A Conversation With Kansas City Artist And Ceramicist Erica Iman
Hold a piece of ceramicist Erica Iman’s work in your hands and you’ll have a feeling not unlike picking up a perfect stone: that sense of sudden calm when you’ve stumbled upon something with an ancient and powerful story, an enigma that you’ll never fully know. The Kansas City artist has a deep reverence for her materials—a reverence which guides everything she makes, and often forces her to accomplish feats that were formerly impossible. Her vessels are made in hours, but often they look like they’ve been shaped by eons of slow geologic shifts. They’re shaped by elemental processes that are primal and physical and sometimes frightening, but also by Iman herself: a woman in a studio bending the forces of nature into art, and the forces of art into something as awe-inspiring as nature itself.
We spoke with Iman (pronounced EYE-man) over the phone about what aging cities of the Midwest have in common with the Mongolian steppe, why reading poetry is one of the best ways to learn to be a sculptor and more.
How did you become a ceramics artist and sculptor?
I went to school for art education originally at the University of Missouri in Columbia. I knew I was interested in the arts, but I wasn’t quite sure what I wanted to do. So, I dabbled in lots of different things and took a couple of ceramics classes. I had a teacher who really got me into it; he talked so poetically about the emotional side of pottery, how it was a really physical material to work with and why that was important. He’d assign us these unusual poetry readings and really thoughtful articles about the art of drinking coffee out of a handmade mug. Those things really started to draw me in, and hooked me. I decided to get my ceramics degree and study with that same teacher for my second undergraduate degree, essentially.
You seem to gravitate toward materials and shapes that evoke geology and powerful natural processes, rather than clay in easily recognizable shapes—even though many of your pieces do work as functional vessels. Have you always been attracted to that palette?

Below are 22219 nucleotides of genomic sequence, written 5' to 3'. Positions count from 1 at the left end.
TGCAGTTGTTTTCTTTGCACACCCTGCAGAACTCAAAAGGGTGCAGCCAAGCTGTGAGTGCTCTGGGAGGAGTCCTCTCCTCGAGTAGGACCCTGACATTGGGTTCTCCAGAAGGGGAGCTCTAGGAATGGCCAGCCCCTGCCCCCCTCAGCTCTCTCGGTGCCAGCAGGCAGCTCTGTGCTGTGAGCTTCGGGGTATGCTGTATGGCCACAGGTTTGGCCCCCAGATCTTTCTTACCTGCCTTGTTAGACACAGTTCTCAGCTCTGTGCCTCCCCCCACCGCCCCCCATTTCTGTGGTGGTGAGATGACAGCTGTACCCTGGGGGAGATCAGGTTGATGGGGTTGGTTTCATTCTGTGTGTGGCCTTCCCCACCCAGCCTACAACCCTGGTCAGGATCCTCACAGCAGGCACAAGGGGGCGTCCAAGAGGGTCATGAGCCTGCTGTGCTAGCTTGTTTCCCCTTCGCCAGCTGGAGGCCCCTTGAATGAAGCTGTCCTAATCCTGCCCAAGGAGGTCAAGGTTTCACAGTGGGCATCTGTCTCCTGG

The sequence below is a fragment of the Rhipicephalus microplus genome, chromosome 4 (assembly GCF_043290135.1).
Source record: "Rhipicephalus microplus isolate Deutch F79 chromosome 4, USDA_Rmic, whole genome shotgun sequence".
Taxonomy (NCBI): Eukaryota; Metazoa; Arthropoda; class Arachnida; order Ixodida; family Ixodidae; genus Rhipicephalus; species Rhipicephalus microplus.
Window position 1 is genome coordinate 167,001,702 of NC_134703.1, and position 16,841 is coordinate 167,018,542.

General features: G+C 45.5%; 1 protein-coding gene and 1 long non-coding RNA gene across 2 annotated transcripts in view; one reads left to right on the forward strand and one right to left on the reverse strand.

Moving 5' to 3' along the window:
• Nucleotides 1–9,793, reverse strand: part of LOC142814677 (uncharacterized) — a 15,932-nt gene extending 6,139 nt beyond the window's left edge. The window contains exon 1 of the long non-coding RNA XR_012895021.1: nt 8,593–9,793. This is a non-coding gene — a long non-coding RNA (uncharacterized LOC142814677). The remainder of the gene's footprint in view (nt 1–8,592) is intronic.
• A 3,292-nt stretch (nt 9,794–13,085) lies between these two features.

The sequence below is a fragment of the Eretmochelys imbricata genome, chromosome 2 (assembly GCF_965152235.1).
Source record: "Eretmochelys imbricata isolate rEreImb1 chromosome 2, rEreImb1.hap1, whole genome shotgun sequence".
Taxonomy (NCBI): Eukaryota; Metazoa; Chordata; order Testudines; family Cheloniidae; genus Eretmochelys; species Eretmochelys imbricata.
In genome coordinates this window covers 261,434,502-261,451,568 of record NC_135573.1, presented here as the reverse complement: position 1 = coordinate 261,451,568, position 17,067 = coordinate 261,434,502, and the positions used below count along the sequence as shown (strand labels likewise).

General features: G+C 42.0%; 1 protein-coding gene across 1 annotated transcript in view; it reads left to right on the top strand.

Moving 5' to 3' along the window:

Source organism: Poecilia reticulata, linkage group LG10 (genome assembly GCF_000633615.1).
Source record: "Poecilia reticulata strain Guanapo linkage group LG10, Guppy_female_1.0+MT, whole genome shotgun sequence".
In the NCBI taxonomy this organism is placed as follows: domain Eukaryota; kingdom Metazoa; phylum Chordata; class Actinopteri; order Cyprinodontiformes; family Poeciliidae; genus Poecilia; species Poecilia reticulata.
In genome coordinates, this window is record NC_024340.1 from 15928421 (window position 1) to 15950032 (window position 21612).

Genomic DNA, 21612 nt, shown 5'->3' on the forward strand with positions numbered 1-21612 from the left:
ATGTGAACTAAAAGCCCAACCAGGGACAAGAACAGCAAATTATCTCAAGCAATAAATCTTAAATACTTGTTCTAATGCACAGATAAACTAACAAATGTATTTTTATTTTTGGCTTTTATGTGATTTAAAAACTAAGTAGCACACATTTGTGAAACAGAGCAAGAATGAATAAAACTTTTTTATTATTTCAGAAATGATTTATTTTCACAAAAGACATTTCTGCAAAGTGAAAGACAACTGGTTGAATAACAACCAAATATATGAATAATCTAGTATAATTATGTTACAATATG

I feel like it’s come in little bits and pieces over the years. Most people who take a clay class tend to make the kind of simple pottery you’re describing at first. That was my initial introduction to it, and my skill-building. But as I went along, I got more interested in the glaze room with all the raw materials and started to experiment with those. I started to see the cracked surfaces that a lot of potters would think of as a glaze fault, and I started liking those textures: that cracking, the things that were happening that would make most people say, “Throw the mug away.” I started experimenting with it.
I’ve always been one to kind of dig in the dirt, anyway. The raw materials just intrigued me—what their natural processes were, what they did when you heated them up and cooled them down at different rates, maybe freezing the clay and letting it naturally crack open as it thawed.
I know you joined the Peace Corps after school and spent a couple years in the Eastern Steppe of Mongolia. How did that experience impact your work?
The part of Mongolia I was in is this vast, open, infinite landscape. The earth itself—the mountains, the desert, the infinity of steppeland with no buildings or billboards or anything I was used to being around—it had a real effect on my psyche. I loved taking walks and finding little fragments of rock or chunks of wood, little pieces that intrigued me and had the emotional sense of vastness, that really get you thinking about infinity.